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Turkish Educator Pledges $10M To Set Up Universities For Syrian Refugees

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Once a sleepy border town, Reyhanli, Turkey, is now bursting with Syrian refugees, many of them school-age. More than half a million Syrian refugee children are out of school, and the education crisis is fueling an epidemic of early marriage, child labor and bleak futures.

"I just finished the 12th grade and I don't know what to do," says Abdullah Mustapha, a refugee from the Syrian town of Hama.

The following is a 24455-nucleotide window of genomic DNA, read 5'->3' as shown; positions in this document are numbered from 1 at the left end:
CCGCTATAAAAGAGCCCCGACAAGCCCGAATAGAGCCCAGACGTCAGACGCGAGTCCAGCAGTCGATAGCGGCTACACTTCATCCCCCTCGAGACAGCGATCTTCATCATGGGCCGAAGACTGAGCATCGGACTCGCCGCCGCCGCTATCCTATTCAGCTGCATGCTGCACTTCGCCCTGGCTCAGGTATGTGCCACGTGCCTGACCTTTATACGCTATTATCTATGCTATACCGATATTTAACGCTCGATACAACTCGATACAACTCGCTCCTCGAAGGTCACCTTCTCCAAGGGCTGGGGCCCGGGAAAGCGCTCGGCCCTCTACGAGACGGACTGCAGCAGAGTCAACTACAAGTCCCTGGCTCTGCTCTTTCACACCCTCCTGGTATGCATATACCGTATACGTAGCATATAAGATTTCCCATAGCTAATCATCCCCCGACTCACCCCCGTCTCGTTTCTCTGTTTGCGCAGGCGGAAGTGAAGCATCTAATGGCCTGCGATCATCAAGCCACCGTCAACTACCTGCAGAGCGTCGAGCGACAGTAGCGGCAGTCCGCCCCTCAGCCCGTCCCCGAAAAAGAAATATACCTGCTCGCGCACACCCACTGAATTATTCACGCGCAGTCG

In fluent English, he talks about his dreams of a college education, but he doesn't speak Turkish well enough to pass the language test required for state universities.

He's not alone. More than 40,000 Syrian refugees in Turkey would have been college bound before the war, but attempts to continue university studies in Turkey largely have been a failure.

Now, Turkish educator Enver Yucel is offering an ambitious solution: an accredited university system, with coursework in Arabic and English as well as Turkish, on campuses along the Turkish border.

Read the full story on NPR.